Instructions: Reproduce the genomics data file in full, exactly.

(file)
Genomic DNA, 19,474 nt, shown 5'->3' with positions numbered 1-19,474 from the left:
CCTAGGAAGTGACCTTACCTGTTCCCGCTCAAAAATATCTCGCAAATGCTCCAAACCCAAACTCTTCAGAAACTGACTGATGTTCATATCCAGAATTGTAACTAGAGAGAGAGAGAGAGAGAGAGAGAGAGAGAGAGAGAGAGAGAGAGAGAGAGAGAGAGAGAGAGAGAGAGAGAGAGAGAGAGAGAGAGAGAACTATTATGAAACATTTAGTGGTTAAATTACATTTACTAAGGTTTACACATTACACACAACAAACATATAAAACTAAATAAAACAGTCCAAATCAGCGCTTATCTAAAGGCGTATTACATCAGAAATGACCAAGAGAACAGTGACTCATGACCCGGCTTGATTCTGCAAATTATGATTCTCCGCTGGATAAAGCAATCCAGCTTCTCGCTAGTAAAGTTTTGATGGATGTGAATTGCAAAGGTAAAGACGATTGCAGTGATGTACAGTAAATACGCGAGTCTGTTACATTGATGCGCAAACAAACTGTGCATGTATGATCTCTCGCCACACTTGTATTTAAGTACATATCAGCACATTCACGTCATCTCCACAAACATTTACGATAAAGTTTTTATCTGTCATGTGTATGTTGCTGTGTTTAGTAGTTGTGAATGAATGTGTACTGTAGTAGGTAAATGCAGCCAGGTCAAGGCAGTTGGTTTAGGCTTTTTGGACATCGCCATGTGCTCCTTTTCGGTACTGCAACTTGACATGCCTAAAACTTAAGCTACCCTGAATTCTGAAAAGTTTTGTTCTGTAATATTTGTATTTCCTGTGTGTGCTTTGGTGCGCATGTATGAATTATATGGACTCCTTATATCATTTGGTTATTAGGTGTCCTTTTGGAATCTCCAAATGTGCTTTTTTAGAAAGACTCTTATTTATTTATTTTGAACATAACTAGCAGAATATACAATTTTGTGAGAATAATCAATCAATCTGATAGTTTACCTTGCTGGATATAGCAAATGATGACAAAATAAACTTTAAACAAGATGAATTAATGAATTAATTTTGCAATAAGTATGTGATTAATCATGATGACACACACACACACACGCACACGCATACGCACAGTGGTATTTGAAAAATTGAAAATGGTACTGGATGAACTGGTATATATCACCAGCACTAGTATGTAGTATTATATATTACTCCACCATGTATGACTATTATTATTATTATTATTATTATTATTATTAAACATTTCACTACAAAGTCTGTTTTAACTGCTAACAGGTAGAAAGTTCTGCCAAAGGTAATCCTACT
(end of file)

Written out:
Genomic DNA, 19,474 nt, shown 5'->3' with positions numbered 1-19,474 from the left:
CCTAGGAAGTGACCTTACCTGTTCCCGCTCAAAAATATCTCGCAAATGCTCCAAACCCAAACTCTTCAGAAACTGACTGATGTTCATATCCAGAATTGTAACTAGAGAGAGAGAGAGAGAGAGAGAGAGAGAGAGAGAGAGAGAGAGAGAGAGAGAGAGAGAGAGAGAGAGAGAGAGAGAGAGAGAGAGAGAGAACTATTATGAAACATTTAGTGGTTAAATTACATTTACTAAGGTTTACACATTACACACAACAAACATATAAAACTAAATAAAACAGTCCAAATCAGCGCTTATCTAAAGGCGTATTACATCAGAAATGACCAAGAGAACAGTGACTCATGACCCGGCTTGATTCTGCAAATTATGATTCTCCGCTGGATAAAGCAATCCAGCTTCTCGCTAGTAAAGTTTTGATGGATGTGAATTGCAAAGGTAAAGACGATTGCAGTGATGTACAGTAAATACGCGAGTCTGTTACATTGATGCGCAAACAAACTGTGCATGTATGATCTCTCGCCACACTTGTATTTAAGTACATATCAGCACATTCACGTCATCTCCACAAACATTTACGATAAAGTTTTTATCTGTCATGTGTATGTTGCTGTGTTTAGTAGTTGTGAATGAATGTGTACTGTAGTAGGTAAATGCAGCCAGGTCAAGGCAGTTGGTTTAGGCTTTTTGGACATCGCCATGTGCTCCTTTTCGGTACTGCAACTTGACATGCCTAAAACTTAAGCTACCCTGAATTCTGAAAAGTTTTGTTCTGTAATATTTGTATTTCCTGTGTGTGCTTTGGTGCGCATGTATGAATTATATGGACTCCTTATATCATTTGGTTATTAGGTGTCCTTTTGGAATCTCCAAATGTGCTTTTTTAGAAAGACTCTTATTTATTTATTTTGAACATAACTAGCAGAATATACAATTTTGTGAGAATAATCAATCAATCTGATAGTTTACCTTGCTGGATATAGCAAATGATGACAAAATAAACTTTAAACAAGATGAATTAATGAATTAATTTTGCAATAAGTATGTGATTAATCATGATGACACACACACACACACGCACACGCATACGCACAGTGGTATTTGAAAAATTGAAAATGGTACTGGATGAACTGGTATATATCACCAGCACTAGTATGTAGTATTATATATTACTCCACCATGTATGACTATTATTATTATTATTATTATTATTATTATTAAACATTTCACTACAAAGTCTGTTTTAACTGCTAACAGGTAGAAAGTTCTGCCAAAGGTAATCCTACT